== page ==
Published April 1928
The collection comprises twelve stories:
A Tale of an Empty House
Home, Sweet Home
"And No Bird Sings ..."
The Corner House
For reviews of the individual stories, click on the links above. For reviews of the book as a whole, see below.
The whole book is available online here.
[Next to G K Chesterton] Mr E. F. Benson is perhaps the amateur who has had most success in devising thrillers. Mr Benson's forte is the short mystery story. His new book of these, Spook Stories […], is an amateur detective series rather than a collection of ghost shockers. The setting is usually a picturesque little cottage where murder has been done, the villain in the piece a house agent, who entices thither two aged gentlemen on holiday bent, and thrills and light relief are provided by their encounters with ghosts when they would much rather have been enjoying a quite game of solitaire.
~Aberdeen Press and Journal, 05/04/1928
One does not take seriously a book entitled Spook Stories […]. For one reason the use of the term 'spook' suggests humour rather than horror. Not even E. F. Benson's name as author can impart any significance or gravity to the fantastic tales here assembled. The first of these involves an amazing coincidence which links the young owner of a haunted mansion with prospective tenants whose forebears had figured in a sordid tragedy enacted within its walls. In another story, entitled The Face, a happy young wife is tortured by nightmare visions of an evil-looking man who threatens to compel her to come with him. In the end the hapless woman disappears, her footprints being traced to a graveyard in which a landslide has exposed the body of the man who had haunted her dreams. This finale is robbed of any tragic stress by the patent artificiality which makes known the final experience of the victim. The woman disappeared; how then could her last movements be detailed?
~The Courier and Advertiser [Dundee], 19/04/1928
Spook Stories (1928) is perhaps the least distinguished volume of Benson’s ghostly tales (which were typically first published individually in literary monthlies), but it is richest in the glamour and enchantments of an English country garden. Curiously, the novelist Joan Aiken's faintly aggravating Forward to the 1992 edition of Benson’s Collected Ghost Stories (which boasts that she was an affirmed fan of Benson by the age of six) immediately singles out Spook Stories for attention, slagging it off for being “tamer” than M. R. James' tales, before admitting that “there was something very likable about the collection,” namely its evocation of “a comfortable, definite, and instantly recognisable world.” Yet this model of England as a fund of holiday destinations may strike one as being highly idealised rather than “instantly recognisable.”[…] but Spook Stories could almost make one lose their heart to England. […] There is little politics to this. Benson does not cling to the nation because it provides a spurious sense of certainty and belonging, but he is instead a connoisseur of the English character, its manners and traditions, and the towns and shires from which it emerged. His is an England so pure that anybody would find themselves exiled from it. […] Benson had keenly observed the England which he dreamed about: he had dined with the burghers of his home town of Rye, rifled its antique shops, and disappeared to the nearby coast to peep at the local birdlife through his binoculars.The English countryside could not be realistically portrayed as idyllic when millions of modern workers had lately fled to the cities, but there are no happy peasants in Benson’s England, merely a distant, dusty world of tradesmen and servants. We are left to survey a genial suburban Camelot of knightly bachelors, the sort of men who would regard a lawyer or a doctor as a servant.[…] Benson was happy to have his stories collected in volumes. The careful arrangement of Spook Stories particularly draws attention to the sameness of the contributions, and suggests that the sum may be more interesting than its parts. We are invited to observe the destiny of a social class rather than merely those of the indistinguishable, forgettable [Hugh] Gra(i)ngers who happen to belong to it. The sole exception is provided by the penultimate story Corstophine.[…] The thematic unity of Spook Stories partly arises from its founding , whose name is evoked in both Bagnell Terrace and Naboth’s Vineyard.[…] the bourgeois desire for pleasant houses [...] recurs throughout Spook Stories.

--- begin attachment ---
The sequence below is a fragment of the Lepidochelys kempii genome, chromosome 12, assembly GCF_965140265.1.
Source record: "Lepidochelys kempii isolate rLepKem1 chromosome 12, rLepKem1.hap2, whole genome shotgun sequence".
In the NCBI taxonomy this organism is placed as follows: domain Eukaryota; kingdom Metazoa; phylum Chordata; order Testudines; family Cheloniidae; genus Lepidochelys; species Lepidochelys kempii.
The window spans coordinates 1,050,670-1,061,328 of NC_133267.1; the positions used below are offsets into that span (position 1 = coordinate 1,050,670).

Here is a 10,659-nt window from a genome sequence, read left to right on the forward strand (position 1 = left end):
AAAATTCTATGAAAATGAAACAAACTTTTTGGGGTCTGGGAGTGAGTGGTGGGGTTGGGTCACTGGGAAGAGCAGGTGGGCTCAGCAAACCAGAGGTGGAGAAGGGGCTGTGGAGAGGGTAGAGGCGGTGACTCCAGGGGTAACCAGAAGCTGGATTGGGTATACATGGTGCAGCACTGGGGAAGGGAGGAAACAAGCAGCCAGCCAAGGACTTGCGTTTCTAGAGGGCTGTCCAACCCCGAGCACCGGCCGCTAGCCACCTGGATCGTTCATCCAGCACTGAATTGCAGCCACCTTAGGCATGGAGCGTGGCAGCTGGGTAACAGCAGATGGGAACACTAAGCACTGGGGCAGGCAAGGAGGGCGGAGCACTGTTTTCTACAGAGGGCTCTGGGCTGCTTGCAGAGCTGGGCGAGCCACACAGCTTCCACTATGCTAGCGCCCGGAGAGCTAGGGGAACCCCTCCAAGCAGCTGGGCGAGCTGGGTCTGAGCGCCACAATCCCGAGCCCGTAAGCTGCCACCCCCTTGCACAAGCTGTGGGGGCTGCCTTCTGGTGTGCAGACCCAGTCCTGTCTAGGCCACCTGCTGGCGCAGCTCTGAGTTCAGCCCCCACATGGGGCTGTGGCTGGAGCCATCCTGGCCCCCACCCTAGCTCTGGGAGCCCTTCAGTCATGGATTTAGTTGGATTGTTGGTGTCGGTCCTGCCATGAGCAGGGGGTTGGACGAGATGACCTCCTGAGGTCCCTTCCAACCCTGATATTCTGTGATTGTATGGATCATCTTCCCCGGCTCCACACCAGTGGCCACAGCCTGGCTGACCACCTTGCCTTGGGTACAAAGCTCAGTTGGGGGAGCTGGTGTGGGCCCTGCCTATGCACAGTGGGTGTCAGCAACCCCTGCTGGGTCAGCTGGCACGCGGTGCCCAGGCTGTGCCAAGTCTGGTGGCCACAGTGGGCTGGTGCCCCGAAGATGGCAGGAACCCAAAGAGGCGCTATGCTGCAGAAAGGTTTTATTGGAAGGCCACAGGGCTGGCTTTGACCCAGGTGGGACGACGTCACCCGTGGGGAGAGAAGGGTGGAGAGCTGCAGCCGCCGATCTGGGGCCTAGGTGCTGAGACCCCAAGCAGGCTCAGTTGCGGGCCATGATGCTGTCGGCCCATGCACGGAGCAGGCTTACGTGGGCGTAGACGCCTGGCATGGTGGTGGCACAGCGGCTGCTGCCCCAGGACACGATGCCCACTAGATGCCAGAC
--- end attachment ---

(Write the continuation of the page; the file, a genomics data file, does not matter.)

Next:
~James Mooney at “Tychy”, 25/07/2011. Abridged. For the full review see here, and the individual stories